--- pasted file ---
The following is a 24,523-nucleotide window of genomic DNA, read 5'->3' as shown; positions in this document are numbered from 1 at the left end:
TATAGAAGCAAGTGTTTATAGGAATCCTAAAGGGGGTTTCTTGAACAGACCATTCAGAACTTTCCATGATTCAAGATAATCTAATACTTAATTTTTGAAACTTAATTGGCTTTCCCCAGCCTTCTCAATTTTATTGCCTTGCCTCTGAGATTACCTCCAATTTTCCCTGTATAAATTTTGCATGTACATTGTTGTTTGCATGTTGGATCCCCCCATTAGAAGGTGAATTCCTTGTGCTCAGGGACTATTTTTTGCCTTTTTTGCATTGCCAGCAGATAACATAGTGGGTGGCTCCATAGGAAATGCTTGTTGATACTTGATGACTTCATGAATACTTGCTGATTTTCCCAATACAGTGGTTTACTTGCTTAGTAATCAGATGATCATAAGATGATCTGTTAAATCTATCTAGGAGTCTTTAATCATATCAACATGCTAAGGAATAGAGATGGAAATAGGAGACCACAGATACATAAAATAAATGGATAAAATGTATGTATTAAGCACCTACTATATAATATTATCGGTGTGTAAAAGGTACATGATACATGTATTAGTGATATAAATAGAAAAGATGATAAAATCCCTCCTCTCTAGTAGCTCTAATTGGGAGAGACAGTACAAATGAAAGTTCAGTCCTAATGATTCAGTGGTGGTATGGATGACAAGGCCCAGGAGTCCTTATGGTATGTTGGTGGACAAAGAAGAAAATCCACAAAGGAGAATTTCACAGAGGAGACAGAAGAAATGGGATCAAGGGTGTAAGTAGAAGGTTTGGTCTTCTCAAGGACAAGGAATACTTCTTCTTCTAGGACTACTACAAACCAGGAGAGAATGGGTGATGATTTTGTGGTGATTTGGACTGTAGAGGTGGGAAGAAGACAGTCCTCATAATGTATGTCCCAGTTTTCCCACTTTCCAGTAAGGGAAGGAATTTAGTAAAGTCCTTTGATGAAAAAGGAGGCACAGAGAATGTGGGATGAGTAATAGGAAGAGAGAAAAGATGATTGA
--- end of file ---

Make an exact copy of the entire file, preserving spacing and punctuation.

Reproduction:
The following is a 24,523-nucleotide window of genomic DNA, read 5'->3' as shown; positions in this document are numbered from 1 at the left end:
TATAGAAGCAAGTGTTTATAGGAATCCTAAAGGGGGTTTCTTGAACAGACCATTCAGAACTTTCCATGATTCAAGATAATCTAATACTTAATTTTTGAAACTTAATTGGCTTTCCCCAGCCTTCTCAATTTTATTGCCTTGCCTCTGAGATTACCTCCAATTTTCCCTGTATAAATTTTGCATGTACATTGTTGTTTGCATGTTGGATCCCCCCATTAGAAGGTGAATTCCTTGTGCTCAGGGACTATTTTTTGCCTTTTTTGCATTGCCAGCAGATAACATAGTGGGTGGCTCCATAGGAAATGCTTGTTGATACTTGATGACTTCATGAATACTTGCTGATTTTCCCAATACAGTGGTTTACTTGCTTAGTAATCAGATGATCATAAGATGATCTGTTAAATCTATCTAGGAGTCTTTAATCATATCAACATGCTAAGGAATAGAGATGGAAATAGGAGACCACAGATACATAAAATAAATGGATAAAATGTATGTATTAAGCACCTACTATATAATATTATCGGTGTGTAAAAGGTACATGATACATGTATTAGTGATATAAATAGAAAAGATGATAAAATCCCTCCTCTCTAGTAGCTCTAATTGGGAGAGACAGTACAAATGAAAGTTCAGTCCTAATGATTCAGTGGTGGTATGGATGACAAGGCCCAGGAGTCCTTATGGTATGTTGGTGGACAAAGAAGAAAATCCACAAAGGAGAATTTCACAGAGGAGACAGAAGAAATGGGATCAAGGGTGTAAGTAGAAGGTTTGGTCTTCTCAAGGACAAGGAATACTTCTTCTTCTAGGACTACTACAAACCAGGAGAGAATGGGTGATGATTTTGTGGTGATTTGGACTGTAGAGGTGGGAAGAAGACAGTCCTCATAATGTATGTCCCAGTTTTCCCACTTTCCAGTAAGGGAAGGAATTTAGTAAAGTCCTTTGATGAAAAAGGAGGCACAGAGAATGTGGGATGAGTAATAGGAAGAGAGAAAAGATGATTGA